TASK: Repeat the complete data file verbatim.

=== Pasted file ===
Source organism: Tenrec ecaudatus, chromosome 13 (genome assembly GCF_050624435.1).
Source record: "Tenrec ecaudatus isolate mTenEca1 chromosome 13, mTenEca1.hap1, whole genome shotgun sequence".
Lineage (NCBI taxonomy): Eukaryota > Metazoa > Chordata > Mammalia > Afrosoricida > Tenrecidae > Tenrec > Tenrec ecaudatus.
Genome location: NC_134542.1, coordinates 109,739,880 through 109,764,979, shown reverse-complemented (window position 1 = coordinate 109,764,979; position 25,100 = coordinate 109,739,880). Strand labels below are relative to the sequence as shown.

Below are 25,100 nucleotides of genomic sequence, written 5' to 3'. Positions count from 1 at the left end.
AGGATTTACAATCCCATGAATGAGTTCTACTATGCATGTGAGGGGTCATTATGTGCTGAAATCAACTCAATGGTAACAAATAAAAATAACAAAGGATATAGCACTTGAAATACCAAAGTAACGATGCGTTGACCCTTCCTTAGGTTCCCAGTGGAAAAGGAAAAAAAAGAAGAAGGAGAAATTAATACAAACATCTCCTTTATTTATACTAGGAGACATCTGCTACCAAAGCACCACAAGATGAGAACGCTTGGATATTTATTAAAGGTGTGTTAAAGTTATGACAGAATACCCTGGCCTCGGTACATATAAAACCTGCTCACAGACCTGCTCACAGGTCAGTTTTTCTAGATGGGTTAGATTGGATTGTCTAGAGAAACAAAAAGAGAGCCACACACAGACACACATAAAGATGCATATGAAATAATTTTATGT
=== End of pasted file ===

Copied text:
Source organism: Tenrec ecaudatus, chromosome 13 (genome assembly GCF_050624435.1).
Source record: "Tenrec ecaudatus isolate mTenEca1 chromosome 13, mTenEca1.hap1, whole genome shotgun sequence".
Lineage (NCBI taxonomy): Eukaryota > Metazoa > Chordata > Mammalia > Afrosoricida > Tenrecidae > Tenrec > Tenrec ecaudatus.
Genome location: NC_134542.1, coordinates 109,739,880 through 109,764,979, shown reverse-complemented (window position 1 = coordinate 109,764,979; position 25,100 = coordinate 109,739,880). Strand labels below are relative to the sequence as shown.

Below are 25,100 nucleotides of genomic sequence, written 5' to 3'. Positions count from 1 at the left end.
AGGATTTACAATCCCATGAATGAGTTCTACTATGCATGTGAGGGGTCATTATGTGCTGAAATCAACTCAATGGTAACAAATAAAAATAACAAAGGATATAGCACTTGAAATACCAAAGTAACGATGCGTTGACCCTTCCTTAGGTTCCCAGTGGAAAAGGAAAAAAAAGAAGAAGGAGAAATTAATACAAACATCTCCTTTATTTATACTAGGAGACATCTGCTACCAAAGCACCACAAGATGAGAACGCTTGGATATTTATTAAAGGTGTGTTAAAGTTATGACAGAATACCCTGGCCTCGGTACATATAAAACCTGCTCACAGACCTGCTCACAGGTCAGTTTTTCTAGATGGGTTAGATTGGATTGTCTAGAGAAACAAAAAGAGAGCCACACACAGACACACATAAAGATGCATATGAAATAATTTTATGT